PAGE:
There’s something about Sunday evenings that often inspires me to watch a film about fascism or Nazism. No doubt the prospect of returning to the realities of capitalist labor relations (aka work) makes me seek solace in watching people in situations far, far worse. Or maybe the immersion in such environments simply prepares me emotionally for the frustrations and humiliations of the week ahead.
The damp, heavy, oppressive, perpetually cheerless dead of winter atmosphere of Mr. Klein encourages such a sinking into muddy pessimism. The texture may provide a facile analogy for a society with no future, but the film’s capacity to make us shiver also makes us seek some warm alternative, like the comforting embrace of sleep. Just as the movie refuses to moralize as it makes us complicit with the efforts of an unattractive character to prove he isn’t Jewish, so too I seek some temporary escape, to wrap myself in a blanket and hide under the covers, to make the world go away until I have to face Monday morning.
Robert Klein may be the least attractive protagonist ever to drive a narrative feature, cold, selfish, anti-Semitic, thoroughly indifferent to the world around him in the Paris of the Occupation. It is his very unattractiveness that is the film’s genius: Klein can be as repellent as he is, but we still identify with his worm-like efforts to shake off his mis-identification as another, Jewish Klein. His way of life—the tailored suits, the satin bath robe, the mistresses, the mishmash of art works and antiques —is too seductive for us to view its gradual withering away with insouciance. The cluttered elegance compensates for his venality, a colorful backdrop to his egotism. As that luxurious way of life is stripped away, we regret the loss of exquisite externals as much as Klein. That we know the consequences if he fails in his efforts to prove he is Aryan makes his situation that much more harrowing—and our identification with him grimly ironic. Too late does he confront the difference between complacency and security.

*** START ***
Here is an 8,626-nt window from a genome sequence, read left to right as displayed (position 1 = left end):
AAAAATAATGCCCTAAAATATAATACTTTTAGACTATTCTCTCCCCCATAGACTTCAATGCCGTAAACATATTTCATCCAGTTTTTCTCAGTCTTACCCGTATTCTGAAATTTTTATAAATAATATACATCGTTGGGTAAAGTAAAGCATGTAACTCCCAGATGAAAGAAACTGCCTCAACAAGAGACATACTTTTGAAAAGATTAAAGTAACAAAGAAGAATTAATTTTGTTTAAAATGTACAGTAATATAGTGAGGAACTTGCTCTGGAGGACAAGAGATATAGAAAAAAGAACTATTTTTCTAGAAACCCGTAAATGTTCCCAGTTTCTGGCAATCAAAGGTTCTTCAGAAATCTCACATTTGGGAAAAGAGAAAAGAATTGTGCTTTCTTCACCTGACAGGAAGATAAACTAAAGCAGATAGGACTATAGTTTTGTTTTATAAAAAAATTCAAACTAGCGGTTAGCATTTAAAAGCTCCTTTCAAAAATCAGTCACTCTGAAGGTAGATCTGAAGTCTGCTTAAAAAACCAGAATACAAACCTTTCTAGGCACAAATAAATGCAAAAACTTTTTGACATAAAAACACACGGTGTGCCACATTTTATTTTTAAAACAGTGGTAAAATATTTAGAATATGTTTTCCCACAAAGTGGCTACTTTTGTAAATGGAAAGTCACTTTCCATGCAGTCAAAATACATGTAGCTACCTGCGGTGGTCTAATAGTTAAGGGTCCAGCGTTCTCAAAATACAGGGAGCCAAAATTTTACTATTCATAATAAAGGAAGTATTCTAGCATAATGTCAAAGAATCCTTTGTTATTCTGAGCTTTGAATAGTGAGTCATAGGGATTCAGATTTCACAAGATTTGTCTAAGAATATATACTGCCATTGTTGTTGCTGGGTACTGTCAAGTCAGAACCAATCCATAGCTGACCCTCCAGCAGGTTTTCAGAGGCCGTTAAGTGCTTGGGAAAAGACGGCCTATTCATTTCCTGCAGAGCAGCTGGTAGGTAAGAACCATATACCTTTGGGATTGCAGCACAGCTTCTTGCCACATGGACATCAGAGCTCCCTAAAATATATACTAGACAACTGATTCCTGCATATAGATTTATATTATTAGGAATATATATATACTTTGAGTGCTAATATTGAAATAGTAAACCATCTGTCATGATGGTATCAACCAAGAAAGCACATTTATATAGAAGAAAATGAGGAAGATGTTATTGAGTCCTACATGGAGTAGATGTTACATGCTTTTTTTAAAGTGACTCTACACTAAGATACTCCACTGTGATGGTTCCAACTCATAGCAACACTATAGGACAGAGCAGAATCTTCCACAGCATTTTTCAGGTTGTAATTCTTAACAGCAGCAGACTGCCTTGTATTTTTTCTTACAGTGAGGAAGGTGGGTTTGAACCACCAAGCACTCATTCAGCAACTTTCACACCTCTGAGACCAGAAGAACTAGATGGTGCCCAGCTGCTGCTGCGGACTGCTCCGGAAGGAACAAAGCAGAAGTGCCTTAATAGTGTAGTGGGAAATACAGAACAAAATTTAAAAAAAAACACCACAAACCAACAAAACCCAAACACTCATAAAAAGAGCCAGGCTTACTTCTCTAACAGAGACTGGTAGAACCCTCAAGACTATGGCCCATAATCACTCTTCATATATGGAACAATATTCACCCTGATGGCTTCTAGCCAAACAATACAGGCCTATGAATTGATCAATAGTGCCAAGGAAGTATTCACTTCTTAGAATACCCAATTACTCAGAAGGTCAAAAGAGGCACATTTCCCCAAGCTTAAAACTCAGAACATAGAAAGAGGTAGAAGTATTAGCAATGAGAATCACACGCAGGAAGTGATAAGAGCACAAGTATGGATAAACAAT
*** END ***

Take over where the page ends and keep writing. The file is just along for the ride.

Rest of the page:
Which, of course, is the point of the film. This may be the movie that Joseph Losey was born to make. His ability to suggest the rotten under the veneer of perfection, his talent for revealing the crippled psyches of those who pretend to be masters of all they survey, his ability above all else to render decadence sexy makes him the ideal filmmaker to confront the twisted ambiguities of fascist style. That he combines those talents with a commensurate political sophistication prevents Mr. Klein from degenerating into an over-ripe wallow in lush surfaces. The seriousness of the theme lends the film a rigor sometimes lacking in his lesser work. His collaborations with Harold Pinter may be more famous. But this is the film for which Losey deserves to be remembered.